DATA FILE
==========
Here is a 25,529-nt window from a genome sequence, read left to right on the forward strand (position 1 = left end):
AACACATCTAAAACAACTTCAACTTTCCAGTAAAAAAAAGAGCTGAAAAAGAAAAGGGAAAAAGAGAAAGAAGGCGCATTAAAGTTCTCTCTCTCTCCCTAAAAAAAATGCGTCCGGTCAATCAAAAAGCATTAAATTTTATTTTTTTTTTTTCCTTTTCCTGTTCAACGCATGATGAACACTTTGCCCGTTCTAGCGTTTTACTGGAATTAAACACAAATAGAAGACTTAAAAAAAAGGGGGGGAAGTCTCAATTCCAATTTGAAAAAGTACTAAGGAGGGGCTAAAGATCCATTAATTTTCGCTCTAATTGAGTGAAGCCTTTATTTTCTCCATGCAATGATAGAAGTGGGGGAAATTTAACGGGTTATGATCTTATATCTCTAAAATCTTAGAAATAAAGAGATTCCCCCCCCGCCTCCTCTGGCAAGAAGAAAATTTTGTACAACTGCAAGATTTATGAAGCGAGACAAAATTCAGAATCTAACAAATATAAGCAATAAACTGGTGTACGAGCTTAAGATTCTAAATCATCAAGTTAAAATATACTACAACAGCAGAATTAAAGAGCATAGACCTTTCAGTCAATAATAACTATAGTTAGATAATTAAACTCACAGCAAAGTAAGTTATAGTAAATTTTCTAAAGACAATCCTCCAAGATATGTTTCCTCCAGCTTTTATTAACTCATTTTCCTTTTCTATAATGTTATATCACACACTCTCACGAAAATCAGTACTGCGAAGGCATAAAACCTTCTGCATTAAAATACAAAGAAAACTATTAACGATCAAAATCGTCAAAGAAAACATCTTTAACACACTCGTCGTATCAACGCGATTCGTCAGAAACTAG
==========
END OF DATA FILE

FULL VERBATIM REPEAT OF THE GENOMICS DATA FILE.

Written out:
Here is a 25,529-nt window from a genome sequence, read left to right on the forward strand (position 1 = left end):
AACACATCTAAAACAACTTCAACTTTCCAGTAAAAAAAAGAGCTGAAAAAGAAAAGGGAAAAAGAGAAAGAAGGCGCATTAAAGTTCTCTCTCTCTCCCTAAAAAAAATGCGTCCGGTCAATCAAAAAGCATTAAATTTTATTTTTTTTTTTTCCTTTTCCTGTTCAACGCATGATGAACACTTTGCCCGTTCTAGCGTTTTACTGGAATTAAACACAAATAGAAGACTTAAAAAAAAGGGGGGGAAGTCTCAATTCCAATTTGAAAAAGTACTAAGGAGGGGCTAAAGATCCATTAATTTTCGCTCTAATTGAGTGAAGCCTTTATTTTCTCCATGCAATGATAGAAGTGGGGGAAATTTAACGGGTTATGATCTTATATCTCTAAAATCTTAGAAATAAAGAGATTCCCCCCCCGCCTCCTCTGGCAAGAAGAAAATTTTGTACAACTGCAAGATTTATGAAGCGAGACAAAATTCAGAATCTAACAAATATAAGCAATAAACTGGTGTACGAGCTTAAGATTCTAAATCATCAAGTTAAAATATACTACAACAGCAGAATTAAAGAGCATAGACCTTTCAGTCAATAATAACTATAGTTAGATAATTAAACTCACAGCAAAGTAAGTTATAGTAAATTTTCTAAAGACAATCCTCCAAGATATGTTTCCTCCAGCTTTTATTAACTCATTTTCCTTTTCTATAATGTTATATCACACACTCTCACGAAAATCAGTACTGCGAAGGCATAAAACCTTCTGCATTAAAATACAAAGAAAACTATTAACGATCAAAATCGTCAAAGAAAACATCTTTAACACACTCGTCGTATCAACGCGATTCGTCAGAAACTAG